Electrologica

Electrologica building in Rijswijk

The Electrologica building in Rijswijk.

In the days computing machines became more commercial objects, the Mathematical Center decided to split off the building process of computing machines[1]. A new company, Electrologica, was born in 1958, because there was no reason to continue research in building computing machines. In the early years, Electrologica was strongly connected with the Mathematical Center. After a couple of years, in 1965, the Electrologica N.V. company moved from Amsterdam to Rijswijk, nearby The Hague, where the Dutch Prince Bernhard opened the new building.

Bernhard opening Electrologica building

Prince Bernhard opening the new Electrologica building.

Projects

After a couple of years, the Electrologica N.V. company became more independent. Electrologica built several machines, most notably:

  • Electrologica X1: this was a new machine which was usable for general computing work. This machine was build in cooperation with the Mathematical Center. During this period, most of the "computing girls" left the Mathematical Center, either because of marriage or because the computing department they worked at closed its doors.
  • Electrologica X8: this machine was announced in 1963, during the years Electrologica became more independent. The X8 is a lot faster than the X1 and covers some new inventions. Some stripped variants of the X8, the X2 to X5, never became a success.

The first commercial and professional computing machines building company in the Netherlands, Electrologica N.V., only survived until 1968, because of the hard international competition.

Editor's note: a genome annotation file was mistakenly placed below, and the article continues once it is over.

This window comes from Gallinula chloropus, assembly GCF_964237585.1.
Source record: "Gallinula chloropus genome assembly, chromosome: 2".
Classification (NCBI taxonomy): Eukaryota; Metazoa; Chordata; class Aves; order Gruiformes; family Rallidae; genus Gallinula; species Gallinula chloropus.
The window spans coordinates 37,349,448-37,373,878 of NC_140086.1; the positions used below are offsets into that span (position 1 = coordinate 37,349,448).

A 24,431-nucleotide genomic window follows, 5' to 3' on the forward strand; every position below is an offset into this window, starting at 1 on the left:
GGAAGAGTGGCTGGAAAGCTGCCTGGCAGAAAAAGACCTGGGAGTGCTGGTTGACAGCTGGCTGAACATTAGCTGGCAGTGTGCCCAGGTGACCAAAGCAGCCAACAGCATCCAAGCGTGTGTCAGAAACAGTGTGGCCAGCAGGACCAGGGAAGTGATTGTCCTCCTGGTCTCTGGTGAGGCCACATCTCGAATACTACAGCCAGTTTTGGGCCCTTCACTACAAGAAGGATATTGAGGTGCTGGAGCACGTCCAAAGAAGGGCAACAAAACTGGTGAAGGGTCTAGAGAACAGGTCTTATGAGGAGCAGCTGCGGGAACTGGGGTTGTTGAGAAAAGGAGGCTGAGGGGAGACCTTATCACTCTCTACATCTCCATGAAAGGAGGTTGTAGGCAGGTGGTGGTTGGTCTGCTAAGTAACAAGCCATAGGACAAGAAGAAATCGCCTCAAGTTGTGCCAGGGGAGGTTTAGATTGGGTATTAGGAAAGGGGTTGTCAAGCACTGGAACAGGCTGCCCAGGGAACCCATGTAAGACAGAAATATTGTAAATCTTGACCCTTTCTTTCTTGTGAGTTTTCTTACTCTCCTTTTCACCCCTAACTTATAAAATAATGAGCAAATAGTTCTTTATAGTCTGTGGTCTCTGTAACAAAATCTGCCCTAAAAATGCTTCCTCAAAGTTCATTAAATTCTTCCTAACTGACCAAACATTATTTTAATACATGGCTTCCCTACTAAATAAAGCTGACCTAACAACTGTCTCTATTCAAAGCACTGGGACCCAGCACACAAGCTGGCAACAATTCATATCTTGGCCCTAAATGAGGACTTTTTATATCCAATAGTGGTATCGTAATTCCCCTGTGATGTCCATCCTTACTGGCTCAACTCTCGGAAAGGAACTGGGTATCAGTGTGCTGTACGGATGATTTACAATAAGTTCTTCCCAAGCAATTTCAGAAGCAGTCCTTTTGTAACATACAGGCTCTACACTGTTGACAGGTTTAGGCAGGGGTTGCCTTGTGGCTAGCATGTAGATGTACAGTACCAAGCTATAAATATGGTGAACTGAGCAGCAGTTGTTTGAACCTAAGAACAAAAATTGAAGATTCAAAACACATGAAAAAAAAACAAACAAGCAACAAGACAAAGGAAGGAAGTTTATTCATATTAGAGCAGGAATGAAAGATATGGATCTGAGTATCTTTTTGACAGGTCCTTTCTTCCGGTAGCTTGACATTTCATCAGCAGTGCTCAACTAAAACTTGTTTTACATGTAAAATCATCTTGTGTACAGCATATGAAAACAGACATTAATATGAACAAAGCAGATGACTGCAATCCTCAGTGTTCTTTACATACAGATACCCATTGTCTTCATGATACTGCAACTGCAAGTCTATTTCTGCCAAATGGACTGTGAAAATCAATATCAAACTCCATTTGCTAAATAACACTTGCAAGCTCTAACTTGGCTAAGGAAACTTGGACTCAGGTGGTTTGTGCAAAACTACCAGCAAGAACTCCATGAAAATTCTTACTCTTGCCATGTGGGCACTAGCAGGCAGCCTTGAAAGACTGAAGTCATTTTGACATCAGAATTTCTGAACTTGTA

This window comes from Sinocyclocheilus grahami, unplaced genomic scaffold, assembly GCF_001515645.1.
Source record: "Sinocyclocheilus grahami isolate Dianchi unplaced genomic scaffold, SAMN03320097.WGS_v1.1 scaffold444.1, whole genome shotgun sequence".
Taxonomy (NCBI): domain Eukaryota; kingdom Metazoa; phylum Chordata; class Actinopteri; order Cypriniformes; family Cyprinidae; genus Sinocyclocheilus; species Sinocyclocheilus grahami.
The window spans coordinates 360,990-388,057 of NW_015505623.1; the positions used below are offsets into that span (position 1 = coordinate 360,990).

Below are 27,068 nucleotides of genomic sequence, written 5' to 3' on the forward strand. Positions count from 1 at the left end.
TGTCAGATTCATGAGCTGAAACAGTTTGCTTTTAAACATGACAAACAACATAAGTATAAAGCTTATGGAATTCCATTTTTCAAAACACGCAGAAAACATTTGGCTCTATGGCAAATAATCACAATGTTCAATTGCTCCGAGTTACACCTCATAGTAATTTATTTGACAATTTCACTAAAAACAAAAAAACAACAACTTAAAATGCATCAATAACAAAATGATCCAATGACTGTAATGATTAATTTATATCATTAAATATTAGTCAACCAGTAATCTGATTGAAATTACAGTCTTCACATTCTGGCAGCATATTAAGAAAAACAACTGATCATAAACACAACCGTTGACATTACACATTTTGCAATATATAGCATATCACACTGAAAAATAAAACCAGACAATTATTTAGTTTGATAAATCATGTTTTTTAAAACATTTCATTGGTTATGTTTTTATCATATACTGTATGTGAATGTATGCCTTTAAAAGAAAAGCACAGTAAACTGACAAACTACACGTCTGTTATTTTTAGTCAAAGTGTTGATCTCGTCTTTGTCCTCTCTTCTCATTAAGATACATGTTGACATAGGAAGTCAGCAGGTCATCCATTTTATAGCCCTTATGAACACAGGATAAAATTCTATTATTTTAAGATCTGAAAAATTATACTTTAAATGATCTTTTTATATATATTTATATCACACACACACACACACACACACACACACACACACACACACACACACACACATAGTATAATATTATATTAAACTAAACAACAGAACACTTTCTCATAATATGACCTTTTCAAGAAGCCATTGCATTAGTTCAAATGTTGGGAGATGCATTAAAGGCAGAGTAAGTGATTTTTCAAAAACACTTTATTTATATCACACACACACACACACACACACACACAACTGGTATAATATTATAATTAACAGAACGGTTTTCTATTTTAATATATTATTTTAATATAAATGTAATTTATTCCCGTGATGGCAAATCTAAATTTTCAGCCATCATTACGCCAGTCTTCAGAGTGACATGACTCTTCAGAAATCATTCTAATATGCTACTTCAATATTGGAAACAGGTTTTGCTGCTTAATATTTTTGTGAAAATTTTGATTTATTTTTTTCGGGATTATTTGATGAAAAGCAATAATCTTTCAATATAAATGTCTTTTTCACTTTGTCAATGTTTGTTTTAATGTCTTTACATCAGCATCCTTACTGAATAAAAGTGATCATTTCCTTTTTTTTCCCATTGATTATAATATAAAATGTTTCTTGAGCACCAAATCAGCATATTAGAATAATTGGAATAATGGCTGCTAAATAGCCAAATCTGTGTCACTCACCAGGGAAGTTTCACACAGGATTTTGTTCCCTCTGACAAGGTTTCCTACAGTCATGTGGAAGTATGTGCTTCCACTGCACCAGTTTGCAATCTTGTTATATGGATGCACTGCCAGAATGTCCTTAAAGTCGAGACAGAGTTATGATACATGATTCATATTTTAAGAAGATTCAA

Last Rites

After a successful period of nearby 10 years in building advanced and high quality computing machines, the Electrologica company went bankrupt in 1968, because of the strong competition of companies with a bigger sales markets and a good reputations, like IBM. Before the bankrupt, Electrologica N.V. tried to find a new partner to cover the strong competition and rising costs in the market of computing machines. In 1968, Philips took over the Electrologica company, which had a debt of 10 million Dutch guilders. After Philips bought Electrologica, it never became as successful as before[2].

Currently "Stichting Electrologica" (translated: Electrologica Foundation) preserves what is left of Electrologica N.V. They have extensive documentation, literature and software in their archives, which they lend out to museums or other organizations. Their website, www.electrologica.nl, holds some of the historical information.


References

  1. Nijs, G. de , Opkomst en ondergang van Electrologica, , Amsterdam, Amsterdam University, pp. 7, 07/2003.
  2. Stichting Electrologica , Stichting Electrologica, , 2006  .
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